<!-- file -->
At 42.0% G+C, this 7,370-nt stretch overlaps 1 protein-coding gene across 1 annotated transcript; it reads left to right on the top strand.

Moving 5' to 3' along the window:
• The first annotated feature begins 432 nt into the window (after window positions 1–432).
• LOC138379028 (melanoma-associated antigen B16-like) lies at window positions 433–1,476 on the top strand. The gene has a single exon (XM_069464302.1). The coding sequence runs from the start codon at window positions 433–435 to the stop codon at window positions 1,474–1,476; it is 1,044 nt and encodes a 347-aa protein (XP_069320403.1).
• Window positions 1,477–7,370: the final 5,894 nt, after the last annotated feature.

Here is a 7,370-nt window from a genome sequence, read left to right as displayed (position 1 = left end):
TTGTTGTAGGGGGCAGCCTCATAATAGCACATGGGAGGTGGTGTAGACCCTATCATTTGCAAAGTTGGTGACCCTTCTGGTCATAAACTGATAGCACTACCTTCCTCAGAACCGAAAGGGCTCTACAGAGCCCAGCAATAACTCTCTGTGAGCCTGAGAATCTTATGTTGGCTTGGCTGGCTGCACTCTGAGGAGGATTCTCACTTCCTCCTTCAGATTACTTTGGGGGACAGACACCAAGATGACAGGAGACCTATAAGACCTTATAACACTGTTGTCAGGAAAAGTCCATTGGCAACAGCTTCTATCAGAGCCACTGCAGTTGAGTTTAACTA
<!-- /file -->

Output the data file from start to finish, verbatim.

At 42.0% G+C, this 7,370-nt stretch overlaps 1 protein-coding gene across 1 annotated transcript; it reads left to right on the top strand.

Moving 5' to 3' along the window:
• The first annotated feature begins 432 nt into the window (after window positions 1–432).
• LOC138379028 (melanoma-associated antigen B16-like) lies at window positions 433–1,476 on the top strand. The gene has a single exon (XM_069464302.1). The coding sequence runs from the start codon at window positions 433–435 to the stop codon at window positions 1,474–1,476; it is 1,044 nt and encodes a 347-aa protein (XP_069320403.1).
• Window positions 1,477–7,370: the final 5,894 nt, after the last annotated feature.

Here is a 7,370-nt window from a genome sequence, read left to right as displayed (position 1 = left end):
TTGTTGTAGGGGGCAGCCTCATAATAGCACATGGGAGGTGGTGTAGACCCTATCATTTGCAAAGTTGGTGACCCTTCTGGTCATAAACTGATAGCACTACCTTCCTCAGAACCGAAAGGGCTCTACAGAGCCCAGCAATAACTCTCTGTGAGCCTGAGAATCTTATGTTGGCTTGGCTGGCTGCACTCTGAGGAGGATTCTCACTTCCTCCTTCAGATTACTTTGGGGGACAGACACCAAGATGACAGGAGACCTATAAGACCTTATAACACTGTTGTCAGGAAAAGTCCATTGGCAACAGCTTCTATCAGAGCCACTGCAGTTGAGTTTAACTA